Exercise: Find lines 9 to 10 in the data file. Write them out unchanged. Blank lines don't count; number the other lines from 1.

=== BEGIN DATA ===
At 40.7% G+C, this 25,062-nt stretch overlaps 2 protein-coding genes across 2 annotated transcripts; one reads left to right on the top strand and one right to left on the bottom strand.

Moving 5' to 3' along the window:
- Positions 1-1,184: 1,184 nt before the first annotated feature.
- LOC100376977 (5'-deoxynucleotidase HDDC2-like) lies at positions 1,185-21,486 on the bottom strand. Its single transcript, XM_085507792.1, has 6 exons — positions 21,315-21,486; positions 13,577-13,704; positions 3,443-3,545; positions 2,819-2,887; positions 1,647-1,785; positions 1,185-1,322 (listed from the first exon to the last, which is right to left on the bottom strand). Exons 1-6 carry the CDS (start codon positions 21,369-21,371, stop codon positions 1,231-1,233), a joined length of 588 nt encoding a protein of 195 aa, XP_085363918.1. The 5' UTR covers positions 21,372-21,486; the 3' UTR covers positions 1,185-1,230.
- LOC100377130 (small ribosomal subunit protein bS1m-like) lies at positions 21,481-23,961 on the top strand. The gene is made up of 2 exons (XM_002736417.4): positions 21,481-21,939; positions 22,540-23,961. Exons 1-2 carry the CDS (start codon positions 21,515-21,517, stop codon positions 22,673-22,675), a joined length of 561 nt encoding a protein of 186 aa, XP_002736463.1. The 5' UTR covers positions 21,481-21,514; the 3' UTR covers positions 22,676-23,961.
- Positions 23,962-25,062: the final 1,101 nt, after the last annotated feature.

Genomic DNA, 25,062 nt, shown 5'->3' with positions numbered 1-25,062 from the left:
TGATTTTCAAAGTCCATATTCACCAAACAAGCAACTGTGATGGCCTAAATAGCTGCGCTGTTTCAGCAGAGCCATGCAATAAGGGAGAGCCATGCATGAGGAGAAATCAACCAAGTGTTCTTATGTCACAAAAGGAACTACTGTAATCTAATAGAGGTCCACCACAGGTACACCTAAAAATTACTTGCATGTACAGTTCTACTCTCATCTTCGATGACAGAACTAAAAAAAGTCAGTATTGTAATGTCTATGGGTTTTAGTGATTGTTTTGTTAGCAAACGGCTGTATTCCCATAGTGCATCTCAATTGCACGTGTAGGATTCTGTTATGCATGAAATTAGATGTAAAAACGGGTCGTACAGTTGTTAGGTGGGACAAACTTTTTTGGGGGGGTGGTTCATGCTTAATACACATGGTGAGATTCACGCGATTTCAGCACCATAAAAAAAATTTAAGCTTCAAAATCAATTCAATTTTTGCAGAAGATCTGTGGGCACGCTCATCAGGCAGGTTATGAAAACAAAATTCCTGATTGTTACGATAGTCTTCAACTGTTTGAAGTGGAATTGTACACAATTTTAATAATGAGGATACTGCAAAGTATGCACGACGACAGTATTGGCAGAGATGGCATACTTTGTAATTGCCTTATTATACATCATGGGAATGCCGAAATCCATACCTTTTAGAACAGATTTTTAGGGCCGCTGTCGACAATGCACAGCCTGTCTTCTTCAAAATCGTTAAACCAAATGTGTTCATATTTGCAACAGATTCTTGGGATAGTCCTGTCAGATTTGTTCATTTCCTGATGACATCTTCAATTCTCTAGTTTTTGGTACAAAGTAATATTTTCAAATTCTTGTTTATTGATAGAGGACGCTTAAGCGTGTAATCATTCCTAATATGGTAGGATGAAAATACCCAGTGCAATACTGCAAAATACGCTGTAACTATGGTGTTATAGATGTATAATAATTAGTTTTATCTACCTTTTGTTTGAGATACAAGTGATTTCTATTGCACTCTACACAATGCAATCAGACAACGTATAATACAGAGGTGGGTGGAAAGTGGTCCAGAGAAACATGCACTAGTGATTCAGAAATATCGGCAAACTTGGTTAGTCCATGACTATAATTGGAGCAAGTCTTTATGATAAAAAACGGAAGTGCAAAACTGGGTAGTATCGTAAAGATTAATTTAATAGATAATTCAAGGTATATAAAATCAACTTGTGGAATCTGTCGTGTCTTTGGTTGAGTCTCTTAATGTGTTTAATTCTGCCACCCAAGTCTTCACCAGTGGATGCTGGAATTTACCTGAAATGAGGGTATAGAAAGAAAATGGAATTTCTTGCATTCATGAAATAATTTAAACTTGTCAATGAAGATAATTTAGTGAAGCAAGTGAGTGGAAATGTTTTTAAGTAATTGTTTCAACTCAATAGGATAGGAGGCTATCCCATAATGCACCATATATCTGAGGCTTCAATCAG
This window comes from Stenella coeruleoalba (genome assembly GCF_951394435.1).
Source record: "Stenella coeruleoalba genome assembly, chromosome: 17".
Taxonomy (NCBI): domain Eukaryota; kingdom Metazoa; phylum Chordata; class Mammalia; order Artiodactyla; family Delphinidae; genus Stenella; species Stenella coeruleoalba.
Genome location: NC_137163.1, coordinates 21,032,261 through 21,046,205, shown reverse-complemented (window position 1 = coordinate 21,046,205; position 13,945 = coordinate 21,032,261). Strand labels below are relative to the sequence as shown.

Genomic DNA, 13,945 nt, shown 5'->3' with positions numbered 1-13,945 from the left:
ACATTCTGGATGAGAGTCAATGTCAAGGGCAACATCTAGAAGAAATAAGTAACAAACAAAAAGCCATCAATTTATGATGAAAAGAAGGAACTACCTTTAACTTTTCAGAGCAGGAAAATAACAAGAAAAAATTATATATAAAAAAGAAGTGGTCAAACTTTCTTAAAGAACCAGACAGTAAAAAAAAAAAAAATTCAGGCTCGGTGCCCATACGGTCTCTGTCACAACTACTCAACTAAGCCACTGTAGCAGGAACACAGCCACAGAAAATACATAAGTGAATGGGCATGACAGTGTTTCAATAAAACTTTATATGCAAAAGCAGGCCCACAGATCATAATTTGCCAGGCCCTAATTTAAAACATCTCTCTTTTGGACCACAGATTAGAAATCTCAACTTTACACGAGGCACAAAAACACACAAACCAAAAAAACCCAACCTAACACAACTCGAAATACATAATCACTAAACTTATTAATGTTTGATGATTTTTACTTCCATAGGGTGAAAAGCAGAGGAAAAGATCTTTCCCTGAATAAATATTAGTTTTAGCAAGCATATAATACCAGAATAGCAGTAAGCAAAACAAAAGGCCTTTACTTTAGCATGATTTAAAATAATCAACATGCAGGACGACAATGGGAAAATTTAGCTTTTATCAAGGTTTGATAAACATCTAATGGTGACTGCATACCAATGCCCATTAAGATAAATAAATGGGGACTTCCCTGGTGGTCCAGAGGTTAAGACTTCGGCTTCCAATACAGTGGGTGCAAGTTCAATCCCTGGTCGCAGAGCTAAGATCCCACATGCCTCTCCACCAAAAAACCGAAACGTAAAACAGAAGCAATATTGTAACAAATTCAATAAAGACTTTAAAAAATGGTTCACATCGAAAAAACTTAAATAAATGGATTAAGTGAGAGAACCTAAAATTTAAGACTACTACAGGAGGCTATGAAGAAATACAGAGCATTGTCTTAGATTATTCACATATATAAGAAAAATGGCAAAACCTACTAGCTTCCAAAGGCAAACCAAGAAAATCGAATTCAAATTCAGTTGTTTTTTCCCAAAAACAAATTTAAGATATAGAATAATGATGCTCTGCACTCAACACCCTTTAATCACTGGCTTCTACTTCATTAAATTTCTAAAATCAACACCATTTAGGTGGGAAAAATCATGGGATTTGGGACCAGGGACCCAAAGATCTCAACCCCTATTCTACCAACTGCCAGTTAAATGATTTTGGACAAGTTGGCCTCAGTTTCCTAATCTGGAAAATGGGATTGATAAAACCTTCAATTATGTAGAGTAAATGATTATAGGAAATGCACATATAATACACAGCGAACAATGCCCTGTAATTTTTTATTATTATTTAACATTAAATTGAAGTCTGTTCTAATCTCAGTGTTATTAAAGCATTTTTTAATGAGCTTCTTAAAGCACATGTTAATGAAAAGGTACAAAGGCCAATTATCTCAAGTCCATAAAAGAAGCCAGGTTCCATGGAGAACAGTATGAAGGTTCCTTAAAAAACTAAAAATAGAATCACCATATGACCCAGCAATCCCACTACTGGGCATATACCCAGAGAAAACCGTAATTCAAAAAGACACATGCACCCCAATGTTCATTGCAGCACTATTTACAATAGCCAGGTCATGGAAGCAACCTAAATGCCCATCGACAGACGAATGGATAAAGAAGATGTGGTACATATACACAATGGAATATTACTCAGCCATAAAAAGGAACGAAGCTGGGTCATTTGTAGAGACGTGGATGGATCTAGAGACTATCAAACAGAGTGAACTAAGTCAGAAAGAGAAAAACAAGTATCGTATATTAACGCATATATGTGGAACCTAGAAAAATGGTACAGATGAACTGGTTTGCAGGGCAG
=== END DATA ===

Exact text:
This window comes from Stenella coeruleoalba (genome assembly GCF_951394435.1).
Source record: "Stenella coeruleoalba genome assembly, chromosome: 17".